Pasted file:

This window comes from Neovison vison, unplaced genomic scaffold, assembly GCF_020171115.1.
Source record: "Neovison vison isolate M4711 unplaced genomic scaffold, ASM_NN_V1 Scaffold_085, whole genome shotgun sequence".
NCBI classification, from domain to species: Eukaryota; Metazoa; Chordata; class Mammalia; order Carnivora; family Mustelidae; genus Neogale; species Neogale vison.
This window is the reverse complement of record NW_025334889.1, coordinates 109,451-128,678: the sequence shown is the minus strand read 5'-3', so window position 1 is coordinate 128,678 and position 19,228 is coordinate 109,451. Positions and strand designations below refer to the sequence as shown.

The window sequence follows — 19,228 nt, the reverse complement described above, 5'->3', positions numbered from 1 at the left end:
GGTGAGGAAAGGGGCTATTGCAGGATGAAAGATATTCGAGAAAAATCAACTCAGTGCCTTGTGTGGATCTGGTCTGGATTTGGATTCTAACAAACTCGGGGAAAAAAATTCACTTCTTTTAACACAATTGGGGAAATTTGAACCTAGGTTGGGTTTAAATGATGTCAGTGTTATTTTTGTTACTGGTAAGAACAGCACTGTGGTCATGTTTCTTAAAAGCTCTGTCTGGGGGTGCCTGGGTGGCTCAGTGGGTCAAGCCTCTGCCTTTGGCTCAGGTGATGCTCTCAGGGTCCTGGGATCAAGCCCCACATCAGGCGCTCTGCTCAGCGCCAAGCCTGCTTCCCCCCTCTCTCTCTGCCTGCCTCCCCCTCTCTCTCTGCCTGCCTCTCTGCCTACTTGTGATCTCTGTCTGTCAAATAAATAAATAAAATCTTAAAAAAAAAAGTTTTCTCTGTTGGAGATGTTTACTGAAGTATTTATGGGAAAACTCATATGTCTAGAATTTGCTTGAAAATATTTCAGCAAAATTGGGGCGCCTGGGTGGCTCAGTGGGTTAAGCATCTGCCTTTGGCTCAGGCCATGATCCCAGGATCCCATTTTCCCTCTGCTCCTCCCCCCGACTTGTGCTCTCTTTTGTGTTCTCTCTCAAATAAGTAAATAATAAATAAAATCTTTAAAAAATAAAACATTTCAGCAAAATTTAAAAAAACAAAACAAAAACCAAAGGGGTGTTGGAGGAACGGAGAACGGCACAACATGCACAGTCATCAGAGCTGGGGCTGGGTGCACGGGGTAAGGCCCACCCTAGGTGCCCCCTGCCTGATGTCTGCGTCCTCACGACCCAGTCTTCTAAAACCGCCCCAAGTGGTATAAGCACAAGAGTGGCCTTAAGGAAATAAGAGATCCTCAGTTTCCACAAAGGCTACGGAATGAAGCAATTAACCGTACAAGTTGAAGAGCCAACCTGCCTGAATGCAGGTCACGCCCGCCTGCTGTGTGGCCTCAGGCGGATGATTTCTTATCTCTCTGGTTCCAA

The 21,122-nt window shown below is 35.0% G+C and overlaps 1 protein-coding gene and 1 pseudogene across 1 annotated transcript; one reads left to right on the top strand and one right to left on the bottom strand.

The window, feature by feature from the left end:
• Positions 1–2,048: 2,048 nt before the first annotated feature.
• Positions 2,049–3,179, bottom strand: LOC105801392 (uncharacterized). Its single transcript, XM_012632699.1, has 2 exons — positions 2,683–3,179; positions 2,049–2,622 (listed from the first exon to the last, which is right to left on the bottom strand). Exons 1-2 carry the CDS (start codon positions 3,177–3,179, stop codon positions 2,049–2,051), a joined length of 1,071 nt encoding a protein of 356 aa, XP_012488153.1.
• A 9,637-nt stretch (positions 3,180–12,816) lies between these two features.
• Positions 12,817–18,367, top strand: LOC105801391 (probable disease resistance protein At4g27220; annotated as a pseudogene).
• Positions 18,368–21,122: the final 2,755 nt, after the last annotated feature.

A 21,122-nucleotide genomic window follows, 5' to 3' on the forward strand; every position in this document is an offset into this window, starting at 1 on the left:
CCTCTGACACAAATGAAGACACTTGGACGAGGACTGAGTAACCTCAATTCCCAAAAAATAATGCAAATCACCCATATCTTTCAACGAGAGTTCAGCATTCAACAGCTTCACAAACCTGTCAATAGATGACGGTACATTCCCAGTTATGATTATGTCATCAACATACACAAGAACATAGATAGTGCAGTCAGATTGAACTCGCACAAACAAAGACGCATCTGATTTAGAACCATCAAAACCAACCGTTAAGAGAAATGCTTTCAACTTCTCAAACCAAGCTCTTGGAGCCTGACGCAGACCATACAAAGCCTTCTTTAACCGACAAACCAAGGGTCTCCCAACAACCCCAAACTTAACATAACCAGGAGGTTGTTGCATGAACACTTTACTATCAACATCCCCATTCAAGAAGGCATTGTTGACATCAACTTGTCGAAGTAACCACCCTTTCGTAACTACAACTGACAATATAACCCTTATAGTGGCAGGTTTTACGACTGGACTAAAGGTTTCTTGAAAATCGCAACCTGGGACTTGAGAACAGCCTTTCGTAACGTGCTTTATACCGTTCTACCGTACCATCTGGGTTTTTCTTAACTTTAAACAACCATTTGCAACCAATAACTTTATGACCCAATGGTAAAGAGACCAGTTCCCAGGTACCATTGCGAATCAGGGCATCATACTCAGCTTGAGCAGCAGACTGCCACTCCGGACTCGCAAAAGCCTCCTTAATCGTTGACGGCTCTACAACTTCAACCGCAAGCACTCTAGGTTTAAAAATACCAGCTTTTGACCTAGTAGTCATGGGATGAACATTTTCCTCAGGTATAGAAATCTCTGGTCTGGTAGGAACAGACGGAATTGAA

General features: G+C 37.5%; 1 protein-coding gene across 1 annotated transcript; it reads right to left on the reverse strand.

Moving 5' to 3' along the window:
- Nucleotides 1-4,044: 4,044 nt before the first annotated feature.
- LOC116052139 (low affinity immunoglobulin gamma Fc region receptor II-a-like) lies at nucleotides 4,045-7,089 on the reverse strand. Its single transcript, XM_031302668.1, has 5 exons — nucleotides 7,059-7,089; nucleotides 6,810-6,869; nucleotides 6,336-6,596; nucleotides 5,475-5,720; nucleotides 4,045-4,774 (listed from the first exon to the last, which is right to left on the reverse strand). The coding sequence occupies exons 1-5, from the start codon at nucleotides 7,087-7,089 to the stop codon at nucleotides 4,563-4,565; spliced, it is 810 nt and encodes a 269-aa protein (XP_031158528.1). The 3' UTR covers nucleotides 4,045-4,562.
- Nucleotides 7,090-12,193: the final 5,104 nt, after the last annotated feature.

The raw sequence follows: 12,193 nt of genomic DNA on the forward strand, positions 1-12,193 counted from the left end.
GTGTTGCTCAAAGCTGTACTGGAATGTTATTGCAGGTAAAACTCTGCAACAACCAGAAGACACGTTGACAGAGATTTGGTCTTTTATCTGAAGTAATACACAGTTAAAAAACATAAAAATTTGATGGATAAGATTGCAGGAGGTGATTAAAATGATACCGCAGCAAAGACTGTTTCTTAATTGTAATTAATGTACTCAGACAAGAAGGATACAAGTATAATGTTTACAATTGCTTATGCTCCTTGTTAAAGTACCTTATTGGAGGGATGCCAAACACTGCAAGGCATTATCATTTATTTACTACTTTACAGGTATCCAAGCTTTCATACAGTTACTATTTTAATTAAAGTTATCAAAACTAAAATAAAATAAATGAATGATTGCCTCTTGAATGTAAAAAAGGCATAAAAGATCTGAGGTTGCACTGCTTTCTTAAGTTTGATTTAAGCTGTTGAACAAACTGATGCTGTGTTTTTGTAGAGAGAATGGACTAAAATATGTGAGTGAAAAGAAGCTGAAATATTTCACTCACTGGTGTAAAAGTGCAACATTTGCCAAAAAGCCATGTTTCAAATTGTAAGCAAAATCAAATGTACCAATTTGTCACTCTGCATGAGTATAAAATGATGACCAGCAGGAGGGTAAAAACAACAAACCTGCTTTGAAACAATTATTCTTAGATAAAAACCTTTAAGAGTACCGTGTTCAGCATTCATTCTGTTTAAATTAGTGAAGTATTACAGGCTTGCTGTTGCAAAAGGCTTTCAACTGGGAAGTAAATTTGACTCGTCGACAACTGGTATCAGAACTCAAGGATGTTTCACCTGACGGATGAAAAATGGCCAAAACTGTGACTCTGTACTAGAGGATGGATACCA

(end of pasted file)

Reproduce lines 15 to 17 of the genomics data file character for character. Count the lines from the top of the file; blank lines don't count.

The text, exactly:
CCTCTGACACAAATGAAGACACTTGGACGAGGACTGAGTAACCTCAATTCCCAAAAAATAATGCAAATCACCCATATCTTTCAACGAGAGTTCAGCATTCAACAGCTTCACAAACCTGTCAATAGATGACGGTACATTCCCAGTTATGATTATGTCATCAACATACACAAGAACATAGATAGTGCAGTCAGATTGAACTCGCACAAACAAAGACGCATCTGATTTAGAACCATCAAAACCAACCGTTAAGAGAAATGCTTTCAACTTCTCAAACCAAGCTCTTGGAGCCTGACGCAGACCATACAAAGCCTTCTTTAACCGACAAACCAAGGGTCTCCCAACAACCCCAAACTTAACATAACCAGGAGGTTGTTGCATGAACACTTTACTATCAACATCCCCATTCAAGAAGGCATTGTTGACATCAACTTGTCGAAGTAACCACCCTTTCGTAACTACAACTGACAATATAACCCTTATAGTGGCAGGTTTTACGACTGGACTAAAGGTTTCTTGAAAATCGCAACCTGGGACTTGAGAACAGCCTTTCGTAACGTGCTTTATACCGTTCTACCGTACCATCTGGGTTTTTCTTAACTTTAAACAACCATTTGCAACCAATAACTTTATGACCCAATGGTAAAGAGACCAGTTCCCAGGTACCATTGCGAATCAGGGCATCATACTCAGCTTGAGCAGCAGACTGCCACTCCGGACTCGCAAAAGCCTCCTTAATCGTTGACGGCTCTACAACTTCAACCGCAAGCACTCTAGGTTTAAAAATACCAGCTTTTGACCTAGTAGTCATGGGATGAACATTTTCCTCAGGTATAGAAATCTCTGGTCTGGTAGGAACAGACGGAATTGAA

General features: G+C 37.5%; 1 protein-coding gene across 1 annotated transcript; it reads right to left on the reverse strand.

Moving 5' to 3' along the window: